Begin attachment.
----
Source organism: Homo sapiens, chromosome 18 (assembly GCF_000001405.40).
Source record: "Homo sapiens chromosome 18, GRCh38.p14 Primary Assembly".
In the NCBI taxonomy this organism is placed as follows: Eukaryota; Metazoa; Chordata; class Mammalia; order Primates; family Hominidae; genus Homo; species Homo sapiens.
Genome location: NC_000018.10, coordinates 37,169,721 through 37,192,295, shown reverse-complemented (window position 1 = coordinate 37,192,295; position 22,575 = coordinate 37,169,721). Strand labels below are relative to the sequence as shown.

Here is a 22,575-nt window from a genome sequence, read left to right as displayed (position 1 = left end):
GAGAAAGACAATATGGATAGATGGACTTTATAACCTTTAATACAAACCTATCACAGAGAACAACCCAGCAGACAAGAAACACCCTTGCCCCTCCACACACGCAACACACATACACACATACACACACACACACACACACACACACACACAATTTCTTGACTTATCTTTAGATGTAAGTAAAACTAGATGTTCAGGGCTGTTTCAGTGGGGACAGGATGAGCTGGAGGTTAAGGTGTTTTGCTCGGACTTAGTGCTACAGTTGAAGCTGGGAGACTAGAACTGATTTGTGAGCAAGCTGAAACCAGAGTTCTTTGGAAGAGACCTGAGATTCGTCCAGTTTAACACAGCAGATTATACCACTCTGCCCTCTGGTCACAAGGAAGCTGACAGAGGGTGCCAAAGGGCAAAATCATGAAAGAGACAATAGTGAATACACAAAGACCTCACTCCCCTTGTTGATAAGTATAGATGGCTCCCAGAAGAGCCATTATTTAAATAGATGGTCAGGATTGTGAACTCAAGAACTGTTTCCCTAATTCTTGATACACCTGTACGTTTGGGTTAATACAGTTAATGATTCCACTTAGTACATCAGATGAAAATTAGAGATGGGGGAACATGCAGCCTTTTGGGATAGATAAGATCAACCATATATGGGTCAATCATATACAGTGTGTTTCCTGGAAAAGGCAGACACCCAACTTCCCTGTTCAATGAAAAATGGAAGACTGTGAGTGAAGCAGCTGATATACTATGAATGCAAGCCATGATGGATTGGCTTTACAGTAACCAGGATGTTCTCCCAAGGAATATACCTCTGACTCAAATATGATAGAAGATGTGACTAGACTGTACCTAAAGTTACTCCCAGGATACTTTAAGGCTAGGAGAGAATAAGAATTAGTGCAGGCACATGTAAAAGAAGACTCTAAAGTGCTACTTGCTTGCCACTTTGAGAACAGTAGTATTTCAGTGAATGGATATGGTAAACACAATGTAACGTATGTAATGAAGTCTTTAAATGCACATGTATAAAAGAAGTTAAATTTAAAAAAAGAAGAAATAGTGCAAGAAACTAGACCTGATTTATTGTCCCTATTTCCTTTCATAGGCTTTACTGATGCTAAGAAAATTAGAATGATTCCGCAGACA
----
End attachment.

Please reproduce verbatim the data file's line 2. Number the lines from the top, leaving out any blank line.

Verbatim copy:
Source record: "Homo sapiens chromosome 18, GRCh38.p14 Primary Assembly".